CIN Problems sensing on MC41
James Howland 5 years ago in Master modules / MC4x • updated by Codie 12 months ago • 12
I am using an IFM Efector 4-20mA 2 wire sensor on the MC41 inputs capable of sensing current. Their hookup diagram is what I expected connecting one side of the sensor to high and one side to the sensor port. The input shows a high error when I'm in a neutral state and I can confirm with an ammeter in line that I am sending 4mA to the controller. My best guess is there is too much impedance and internally it is not correcting for it so I tried adding a 5k resistor to ground externally to split the current. It now senses 3.8mA but is no longer accurate over the range.
Customer support service by UserEcho
Resistor to ground with current loop is bad idea...You lose benefits of this interface. If the error is really "high error", but the current is only 4mA, then you need to check the connections and the input settings. Some sensors also indicate the maximum resistance of the shunt with a certain supply voltage, it is worth to look there (the resistance of the MC41 input is 247 Ohms)
I've had the same issue, also a sensor from IFM, only a temperature sensor with a 4-20mA output. Same errors, solution for me was to put a 1K resistor in series with the signal going into the MC41, which solved the problem for me.
Interesting... Which power supply do you use for this sensor and can you specify the part number of the sensor?
No real power supply, only the general power generated by the alternator ±28V
I think we use the TA4105
The formula from the TA4105 documentation ((Ub - 8,5 V) / 21,5 mA) for 28V gives the maximum loop resistance is about 900 ohms...With greater resistance, the sensor can not guarantee coverage of the entire temperature range. I do not know what to say, seems like a sensor problem, but maybe I miss something...
MC4x CIN input resistance that the sensor will see is 247 ohm.
One function that is good to be aware of is that when you do get a high error on a CIN channel, the MC4x has a protective function that will switch off the connection to protect the sensing resistor. The effect is that the high error will be sticky.
If there is some short spike on the sensor output, that could possibly be the reason.
I have seen that when connecting a 4-20 mA signal generator on the fly, the input has sometimes detect a high error.
Is the sensor connected on startup?
According to the diagram given in the manual, there should have been no issues. Trying a resistor of any value on the inlet as a shunt didn't seem to do anything, nor does the documentation for the sensor seem to give any details about a shunt resistor. The sensor we are using is this: IFM Efector PX3111 http://www.ifm.com/products/us/ds/PX3111.htm . I am aware of the IQAN lockout if it senses an error to require a power cycle, and I tried several times to see if the reaction changed, no difference, so here was the setup we used. 24VDC to high side of the sensor, output from the sensor wired up through an ammeter sensing milliamps to the controller input. Tried without the ammeter, no difference, tried on the other current input, no difference. The only thing that brought it into the range of readable was adding a parallel resistor as I mentioned. I realize this makes it inaccurate, that's why I don't want to do this, it was just a test to see if providing less current would be read in the sensor. The ammeter in the basic setup was reading almost exactly 4mA and we were getting a high error, same after restarting power to the system. In the end after looking at this for a few days and trying everything I know how to do, we changed it to a voltage input on the controller and added a 250 ohm pulldown resistor to get it near the 0-5V range. I would still like to figure out why this is not working as advertised however, so please let me know any other ideas. We also bought an additional sensor to be sent to the guys at ECD for internal testing.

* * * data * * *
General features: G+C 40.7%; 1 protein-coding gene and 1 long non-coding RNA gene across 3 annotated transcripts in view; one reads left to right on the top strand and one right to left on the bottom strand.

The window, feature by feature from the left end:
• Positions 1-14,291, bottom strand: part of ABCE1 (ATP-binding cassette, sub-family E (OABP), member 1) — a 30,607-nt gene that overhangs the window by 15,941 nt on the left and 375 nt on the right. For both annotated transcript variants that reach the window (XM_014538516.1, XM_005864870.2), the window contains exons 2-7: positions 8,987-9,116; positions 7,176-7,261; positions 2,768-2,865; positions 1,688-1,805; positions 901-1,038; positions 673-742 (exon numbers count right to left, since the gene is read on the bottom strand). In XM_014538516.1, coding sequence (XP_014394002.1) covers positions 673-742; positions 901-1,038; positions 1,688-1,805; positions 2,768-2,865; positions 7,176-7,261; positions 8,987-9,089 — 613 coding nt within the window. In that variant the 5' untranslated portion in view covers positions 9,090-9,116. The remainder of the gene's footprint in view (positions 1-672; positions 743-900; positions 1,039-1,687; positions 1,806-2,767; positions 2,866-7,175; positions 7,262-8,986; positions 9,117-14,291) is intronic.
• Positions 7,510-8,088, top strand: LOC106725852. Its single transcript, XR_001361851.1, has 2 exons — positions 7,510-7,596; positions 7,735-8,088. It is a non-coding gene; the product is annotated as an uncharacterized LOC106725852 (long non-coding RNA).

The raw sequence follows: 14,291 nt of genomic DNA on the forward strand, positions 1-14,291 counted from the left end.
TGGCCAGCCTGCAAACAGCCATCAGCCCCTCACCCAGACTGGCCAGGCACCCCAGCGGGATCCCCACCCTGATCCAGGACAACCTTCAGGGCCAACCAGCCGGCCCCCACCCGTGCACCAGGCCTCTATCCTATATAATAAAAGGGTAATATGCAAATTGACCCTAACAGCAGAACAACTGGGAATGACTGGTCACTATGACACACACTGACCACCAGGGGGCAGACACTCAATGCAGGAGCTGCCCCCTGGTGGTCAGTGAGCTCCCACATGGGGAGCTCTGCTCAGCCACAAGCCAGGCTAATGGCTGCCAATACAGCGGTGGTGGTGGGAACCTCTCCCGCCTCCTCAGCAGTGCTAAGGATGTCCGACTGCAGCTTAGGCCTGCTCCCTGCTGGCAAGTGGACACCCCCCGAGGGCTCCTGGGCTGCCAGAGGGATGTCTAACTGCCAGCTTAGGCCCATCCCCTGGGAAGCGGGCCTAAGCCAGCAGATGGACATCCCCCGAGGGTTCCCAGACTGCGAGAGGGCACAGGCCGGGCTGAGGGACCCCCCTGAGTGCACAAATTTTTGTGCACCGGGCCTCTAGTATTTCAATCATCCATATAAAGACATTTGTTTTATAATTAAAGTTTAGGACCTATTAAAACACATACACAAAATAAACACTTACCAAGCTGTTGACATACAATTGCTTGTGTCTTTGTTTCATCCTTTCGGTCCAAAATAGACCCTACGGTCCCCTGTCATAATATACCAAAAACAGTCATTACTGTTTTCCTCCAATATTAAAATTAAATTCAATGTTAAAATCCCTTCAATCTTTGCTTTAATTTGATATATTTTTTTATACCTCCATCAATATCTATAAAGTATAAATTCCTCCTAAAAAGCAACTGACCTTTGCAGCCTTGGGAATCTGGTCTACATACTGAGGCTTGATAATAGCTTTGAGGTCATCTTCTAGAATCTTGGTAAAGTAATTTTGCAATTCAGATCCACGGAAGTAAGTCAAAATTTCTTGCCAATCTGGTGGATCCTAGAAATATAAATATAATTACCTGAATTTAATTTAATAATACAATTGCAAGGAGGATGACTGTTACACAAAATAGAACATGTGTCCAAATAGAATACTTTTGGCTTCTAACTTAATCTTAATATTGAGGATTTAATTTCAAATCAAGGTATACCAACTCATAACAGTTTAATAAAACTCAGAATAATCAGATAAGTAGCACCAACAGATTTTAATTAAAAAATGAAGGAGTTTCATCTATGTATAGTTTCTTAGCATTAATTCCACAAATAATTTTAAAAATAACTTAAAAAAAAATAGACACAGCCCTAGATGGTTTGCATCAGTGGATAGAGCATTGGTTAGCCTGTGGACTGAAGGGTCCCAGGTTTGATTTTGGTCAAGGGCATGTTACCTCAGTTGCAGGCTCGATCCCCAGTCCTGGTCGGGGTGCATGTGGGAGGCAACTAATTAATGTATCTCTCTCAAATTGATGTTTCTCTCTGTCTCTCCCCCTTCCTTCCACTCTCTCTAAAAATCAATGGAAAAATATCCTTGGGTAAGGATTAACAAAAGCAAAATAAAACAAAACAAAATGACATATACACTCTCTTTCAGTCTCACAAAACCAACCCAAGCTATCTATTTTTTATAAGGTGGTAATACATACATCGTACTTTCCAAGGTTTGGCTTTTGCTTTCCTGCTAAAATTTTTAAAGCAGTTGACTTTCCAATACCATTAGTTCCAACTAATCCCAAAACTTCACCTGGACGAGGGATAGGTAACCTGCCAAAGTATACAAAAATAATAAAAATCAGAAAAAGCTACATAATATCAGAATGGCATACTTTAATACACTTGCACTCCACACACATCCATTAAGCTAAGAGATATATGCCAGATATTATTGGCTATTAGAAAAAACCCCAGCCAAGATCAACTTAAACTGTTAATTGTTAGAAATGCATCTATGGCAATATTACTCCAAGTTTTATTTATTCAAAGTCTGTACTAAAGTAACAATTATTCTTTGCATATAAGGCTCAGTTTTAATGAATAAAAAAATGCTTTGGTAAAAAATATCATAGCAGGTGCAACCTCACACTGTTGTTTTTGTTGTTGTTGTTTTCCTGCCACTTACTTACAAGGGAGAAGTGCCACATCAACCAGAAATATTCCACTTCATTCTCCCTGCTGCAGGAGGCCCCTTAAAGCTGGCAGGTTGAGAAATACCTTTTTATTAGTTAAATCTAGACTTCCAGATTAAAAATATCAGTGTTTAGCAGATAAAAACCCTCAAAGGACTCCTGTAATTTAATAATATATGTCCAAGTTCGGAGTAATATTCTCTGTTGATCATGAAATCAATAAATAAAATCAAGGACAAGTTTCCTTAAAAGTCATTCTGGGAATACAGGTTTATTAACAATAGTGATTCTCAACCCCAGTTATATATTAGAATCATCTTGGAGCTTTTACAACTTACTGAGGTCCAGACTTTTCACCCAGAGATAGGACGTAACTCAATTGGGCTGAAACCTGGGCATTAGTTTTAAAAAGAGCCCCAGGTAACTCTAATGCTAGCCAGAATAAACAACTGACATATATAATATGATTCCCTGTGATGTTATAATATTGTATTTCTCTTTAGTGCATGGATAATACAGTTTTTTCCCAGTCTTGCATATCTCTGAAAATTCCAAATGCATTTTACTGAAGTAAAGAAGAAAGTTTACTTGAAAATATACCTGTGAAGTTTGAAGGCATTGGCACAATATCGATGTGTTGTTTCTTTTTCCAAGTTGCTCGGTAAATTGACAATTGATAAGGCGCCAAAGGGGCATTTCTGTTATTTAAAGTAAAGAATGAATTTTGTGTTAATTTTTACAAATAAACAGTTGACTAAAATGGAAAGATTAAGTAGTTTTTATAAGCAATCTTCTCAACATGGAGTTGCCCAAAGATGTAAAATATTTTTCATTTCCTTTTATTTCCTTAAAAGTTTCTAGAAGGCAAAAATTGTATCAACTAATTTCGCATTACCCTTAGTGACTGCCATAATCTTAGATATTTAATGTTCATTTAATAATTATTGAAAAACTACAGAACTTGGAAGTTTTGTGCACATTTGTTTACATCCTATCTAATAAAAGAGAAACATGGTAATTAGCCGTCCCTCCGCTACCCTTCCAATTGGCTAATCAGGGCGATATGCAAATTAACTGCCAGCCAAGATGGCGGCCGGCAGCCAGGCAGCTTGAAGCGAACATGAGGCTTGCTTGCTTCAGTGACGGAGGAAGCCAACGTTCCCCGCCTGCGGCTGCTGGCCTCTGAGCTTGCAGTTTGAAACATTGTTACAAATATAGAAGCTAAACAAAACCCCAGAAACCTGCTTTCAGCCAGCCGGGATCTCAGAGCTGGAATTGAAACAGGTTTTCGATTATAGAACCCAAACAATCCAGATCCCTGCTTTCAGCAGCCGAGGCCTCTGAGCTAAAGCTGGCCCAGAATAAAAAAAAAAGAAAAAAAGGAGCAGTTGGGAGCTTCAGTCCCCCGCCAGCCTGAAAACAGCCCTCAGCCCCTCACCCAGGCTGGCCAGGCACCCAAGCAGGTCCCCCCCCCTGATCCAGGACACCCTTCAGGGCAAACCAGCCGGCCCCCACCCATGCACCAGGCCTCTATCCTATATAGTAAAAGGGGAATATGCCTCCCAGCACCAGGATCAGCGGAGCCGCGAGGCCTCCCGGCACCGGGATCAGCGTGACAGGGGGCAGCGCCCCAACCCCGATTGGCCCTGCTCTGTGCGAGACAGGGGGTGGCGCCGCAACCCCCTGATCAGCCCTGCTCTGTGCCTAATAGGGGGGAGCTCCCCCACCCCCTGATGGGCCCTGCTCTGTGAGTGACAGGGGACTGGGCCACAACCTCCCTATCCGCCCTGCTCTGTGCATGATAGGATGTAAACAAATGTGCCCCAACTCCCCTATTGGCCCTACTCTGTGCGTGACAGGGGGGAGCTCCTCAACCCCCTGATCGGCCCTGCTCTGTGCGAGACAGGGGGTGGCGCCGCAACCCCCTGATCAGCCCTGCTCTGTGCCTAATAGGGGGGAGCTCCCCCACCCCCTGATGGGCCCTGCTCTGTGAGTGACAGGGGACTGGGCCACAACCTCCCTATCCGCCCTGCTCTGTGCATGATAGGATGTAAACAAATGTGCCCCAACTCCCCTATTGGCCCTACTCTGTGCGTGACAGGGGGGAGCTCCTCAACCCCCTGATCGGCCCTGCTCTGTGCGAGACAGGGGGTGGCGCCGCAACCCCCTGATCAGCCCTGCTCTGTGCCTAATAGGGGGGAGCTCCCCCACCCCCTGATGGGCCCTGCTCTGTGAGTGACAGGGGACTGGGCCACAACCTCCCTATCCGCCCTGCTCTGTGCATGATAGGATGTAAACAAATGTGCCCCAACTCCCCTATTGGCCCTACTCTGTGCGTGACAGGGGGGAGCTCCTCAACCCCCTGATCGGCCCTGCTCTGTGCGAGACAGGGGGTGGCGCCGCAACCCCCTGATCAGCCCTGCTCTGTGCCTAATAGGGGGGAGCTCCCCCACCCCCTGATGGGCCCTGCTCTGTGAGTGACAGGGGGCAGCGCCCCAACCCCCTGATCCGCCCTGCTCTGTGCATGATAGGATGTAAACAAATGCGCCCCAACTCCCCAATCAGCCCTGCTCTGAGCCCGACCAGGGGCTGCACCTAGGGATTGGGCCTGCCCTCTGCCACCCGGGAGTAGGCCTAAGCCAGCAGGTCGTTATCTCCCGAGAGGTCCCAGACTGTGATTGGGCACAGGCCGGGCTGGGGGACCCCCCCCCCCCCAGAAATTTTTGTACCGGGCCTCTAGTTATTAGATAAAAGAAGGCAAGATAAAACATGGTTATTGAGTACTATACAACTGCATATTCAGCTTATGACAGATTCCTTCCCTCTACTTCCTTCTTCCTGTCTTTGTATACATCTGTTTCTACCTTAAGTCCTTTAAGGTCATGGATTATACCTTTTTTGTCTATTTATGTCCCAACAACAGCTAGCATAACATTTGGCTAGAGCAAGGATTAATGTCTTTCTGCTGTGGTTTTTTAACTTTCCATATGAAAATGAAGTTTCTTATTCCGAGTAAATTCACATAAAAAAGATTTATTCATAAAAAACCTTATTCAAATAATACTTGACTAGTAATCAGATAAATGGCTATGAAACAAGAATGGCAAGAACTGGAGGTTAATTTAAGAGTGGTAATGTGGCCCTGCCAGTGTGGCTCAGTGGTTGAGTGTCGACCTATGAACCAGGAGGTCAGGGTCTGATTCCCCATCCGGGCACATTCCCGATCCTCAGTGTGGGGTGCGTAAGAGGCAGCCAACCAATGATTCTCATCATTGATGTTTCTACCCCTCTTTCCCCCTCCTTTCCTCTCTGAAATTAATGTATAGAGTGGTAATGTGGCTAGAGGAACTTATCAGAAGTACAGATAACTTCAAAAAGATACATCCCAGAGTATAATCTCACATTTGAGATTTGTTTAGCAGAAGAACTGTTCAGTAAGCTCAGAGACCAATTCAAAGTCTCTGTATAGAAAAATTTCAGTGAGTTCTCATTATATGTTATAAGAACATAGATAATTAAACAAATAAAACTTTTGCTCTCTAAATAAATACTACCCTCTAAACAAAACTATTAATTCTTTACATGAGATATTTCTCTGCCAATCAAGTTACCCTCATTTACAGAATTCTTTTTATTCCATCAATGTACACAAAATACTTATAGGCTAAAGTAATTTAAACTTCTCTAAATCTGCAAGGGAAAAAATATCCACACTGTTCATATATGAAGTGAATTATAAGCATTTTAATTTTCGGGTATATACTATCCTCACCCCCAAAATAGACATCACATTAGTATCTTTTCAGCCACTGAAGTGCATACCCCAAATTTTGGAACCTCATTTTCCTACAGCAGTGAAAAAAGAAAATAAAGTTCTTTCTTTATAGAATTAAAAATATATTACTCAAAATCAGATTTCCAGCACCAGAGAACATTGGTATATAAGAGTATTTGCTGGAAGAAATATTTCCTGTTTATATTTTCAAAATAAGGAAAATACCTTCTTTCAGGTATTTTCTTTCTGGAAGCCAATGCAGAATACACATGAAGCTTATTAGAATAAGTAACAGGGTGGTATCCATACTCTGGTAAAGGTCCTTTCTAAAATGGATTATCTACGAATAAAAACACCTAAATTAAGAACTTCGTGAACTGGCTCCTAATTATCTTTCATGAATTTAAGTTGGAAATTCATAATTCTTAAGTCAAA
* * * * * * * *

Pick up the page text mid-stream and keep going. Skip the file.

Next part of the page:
After some more testing, we have concluded that the protective function that checks for high-error on the CIN is unnecessarily fast, too fast for some applications. When connecting a sensor on the fly, the CIN protective function may detect this as an over-current. It could perhaps be related to an brief overshoot of the sensor current output, or maybe if a switched sensor output regulator is giving some ripple.
Anyway, the detection time doesn't have to be as fast as it is now, and for 5.04 we are looking at making an MC4x software update that delays the detection of CIN high-error.
Version 5.04 is released now; with this version the CIN diagnostics has an added delay that prevents the MC4 from triggering the overaload too fast.
I have just ran into the same issue. I have 3 different 4-20ma current sensors connected to a MC43 and unable to read any of the sensors. I have tested them with another brand of controller and they function as expected when connected to it. When I connect the sensors to the MC43 the current drops to 1.76MA and does not regulate with pressure as it should (these where just tested and confirmed to work on another controller). The connections are made as per the manual with supply voltage at 24 and signal to desired pin C2 33 in this case. I am using iqan version 6.06
Hard to know without knowing the sensor, but I wonder if the sensors that are still having problems are compatible with the input impedance of the MC4x modules.
I was making an error. I will delete my comment as i forgot i had posted it. the Module was mounted upside down and for some reason i failed to acknowledge this and was backwards on my C1 and C2 connector in turn resulting an incorrect pinout.